Source: Graphic Online

In Techiman, Bono East Region, two women are redefining the narrative of agriculture and exemplifying the strength of female entrepreneurship.

Priscilla Agambilla and Abena Kusiwaa, each with their unique journeys, have risen above challenges to become inspirational figures in their communities.

Priscilla Agabilla: Gari producer on a mission

A single mother and a former nursing student, Priscilla Agambilla, found herself at a crossroads when she had to drop out of the Mampong Nursing Training College to care for her ailing son.

Determined to support her family and fund her return to school, she embraced the idea of cassava processing and ventured
into producing gari.

Her efforts yielded impressive results as she established her business and began gaining a monthly profit of GH¢1,000. The quality of her gari transcended borders, finding its way to homes across the Greater Accra, Ashanti, and the Northern regions.

However, Priscilla’s aspirations go beyond this success, and she dreams of expanding her business further.

Despite receiving support from a pastor cum farmer, Rev. Evans Kyere-Mensah, who has been instrumental in empowering young agriculturalists, Priscilla faces challenges in meeting the demands of a growing enterprise.

The scarcity of vehicles and the rising transportation costs hamper her ability to procure fresh cassava from the farms. Nevertheless, her drive remains unshaken, and she strives to overcome these obstacles to achieve her dreams.

When asked about pricing, the gari processor said a bucket, which weighed between 70 to 120 kilogrammes, sold for GH¢220 and an “olonka”, which weighed about 1.5 kilogrammes, sold for GH¢22.

Abena Kusiwaa: cultivating success through pepper farming

Similarly, a 29-year-old diploma graduate and an Agriculture Extension Officer with the Ghana Cocoa Board at Techiman, Abena Kusiwaa, has imprinted her path in the world of large-scale pepper farming in Tanoso-Techiman.

Despite the hardships she faced during her childhood, Abena’s spirit refused to be daunted, and she traded whatever she could find to forge ahead.

Now pursuing a Bachelor of Science degree in Agriculture Business Management at the Methodist University College at Wenchi, Bono East Region, Abena’s dedication to farming is a testament to her resilience.

With the support of Rev. Kyere Mensah, she has not only received crucial financial assistancebut also valuable guidance in effective cultivation practices.

According to her, “the pepper takes about three months to grow and should be watered thrice a week or every two weeks depending on the crop’s needs.”

The farmer said typically, a 53- kilogramme sack of pepper, known locally as ‘kotoku’, goes for GH¢900. However, because
prices were determined by the market women who bought on a wholesale basis, this could reduce to GH¢700.

Highlighting the significance of timely cultivation during the rainy season, Abena ensures that her peppers flourish and fetch higher prices.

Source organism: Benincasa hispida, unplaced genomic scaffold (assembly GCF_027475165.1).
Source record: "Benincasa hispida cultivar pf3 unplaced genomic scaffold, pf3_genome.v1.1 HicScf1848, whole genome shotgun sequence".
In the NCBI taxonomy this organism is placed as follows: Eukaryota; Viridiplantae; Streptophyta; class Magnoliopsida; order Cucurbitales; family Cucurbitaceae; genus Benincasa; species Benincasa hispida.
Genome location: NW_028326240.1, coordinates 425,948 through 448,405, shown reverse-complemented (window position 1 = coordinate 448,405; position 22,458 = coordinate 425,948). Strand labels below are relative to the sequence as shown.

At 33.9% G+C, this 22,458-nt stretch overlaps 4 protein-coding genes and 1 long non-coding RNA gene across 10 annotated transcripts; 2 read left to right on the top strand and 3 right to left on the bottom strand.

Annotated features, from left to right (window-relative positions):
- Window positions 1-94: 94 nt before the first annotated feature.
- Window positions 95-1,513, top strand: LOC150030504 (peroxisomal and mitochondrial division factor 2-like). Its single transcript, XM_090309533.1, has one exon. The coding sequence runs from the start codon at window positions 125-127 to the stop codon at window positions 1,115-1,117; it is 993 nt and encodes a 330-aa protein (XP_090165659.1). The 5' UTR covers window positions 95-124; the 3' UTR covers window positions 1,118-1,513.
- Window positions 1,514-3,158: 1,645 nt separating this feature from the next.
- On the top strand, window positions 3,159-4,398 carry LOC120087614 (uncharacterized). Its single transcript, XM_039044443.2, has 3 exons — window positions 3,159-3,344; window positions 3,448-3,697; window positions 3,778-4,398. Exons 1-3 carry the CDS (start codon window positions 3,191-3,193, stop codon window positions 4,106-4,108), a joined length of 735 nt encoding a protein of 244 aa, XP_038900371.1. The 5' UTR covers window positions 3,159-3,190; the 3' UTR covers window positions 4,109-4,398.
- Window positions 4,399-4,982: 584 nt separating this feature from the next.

However, she deals with challenges, such as the cost of fertilisers, irrigation, and hiring labourers, which impact her overall income.

“In addition to the cost of fertiliser and irrigation, the market women also buy the pepper on credit but now, I have found ways of selling the product on the market myself.”

She also dreams of the day when the government will connect the Tano River in Techiman to their farms, easing their reliance on distant water sources or unpredictable rainfall.

Rev. Evans Kyere-Mensah: Empowering the future of agriculture

The Chief Executive Officer of Agricimpact Ghana Limited and Agricwealth Ghana, Rev. Evans Kyere-Mensah, stands as a guiding force behind these inspiring women.

Through his mission to change the perception of youth towards agriculture and his dedication to enhancing nutritional and food security in Africa, Rev. Kyere-Mensah has already trained and supported numerous aspiring farmers.

He is the lead convener of the annual Ghana Youth Agriculture Summit and has initiated projects to train over 200 women in mushroom production within the Bono Region, in collaboration with APEL CIDA-KNUST.

His vision and support have enabled young talents like, Priscilla and Abena, to thrive and he continues to advocate increased funding and access to essential resources for the agricultural sector.

Rev said that his main challenge was with funding and the difficulties in ensuring access to high-quality seeds, fertilisers, and modern farming techniques.

The farmer, who holds a degree in Political Science from the University of Ghana- Legon, Accra, said; “Currently, I gratefully receive support from the African Centre for Energy Policy (ACEP) and the National Alternative Employment Livelihood

Programme (NAELP) and do appeal to local and international organisations, governments and individuals to unite to support the noble cause because I believe agriculture is the key to the nation’s economic recovery.”

Rev. Kyere-Mensah is married to his wife of 12 years, Dr Mrs Eunice Mintah Kyere-Mensah, a pediatrician with the Komfo Anokye Teaching Hospital (KATH) in Kumasi.

Source: Graphic Online

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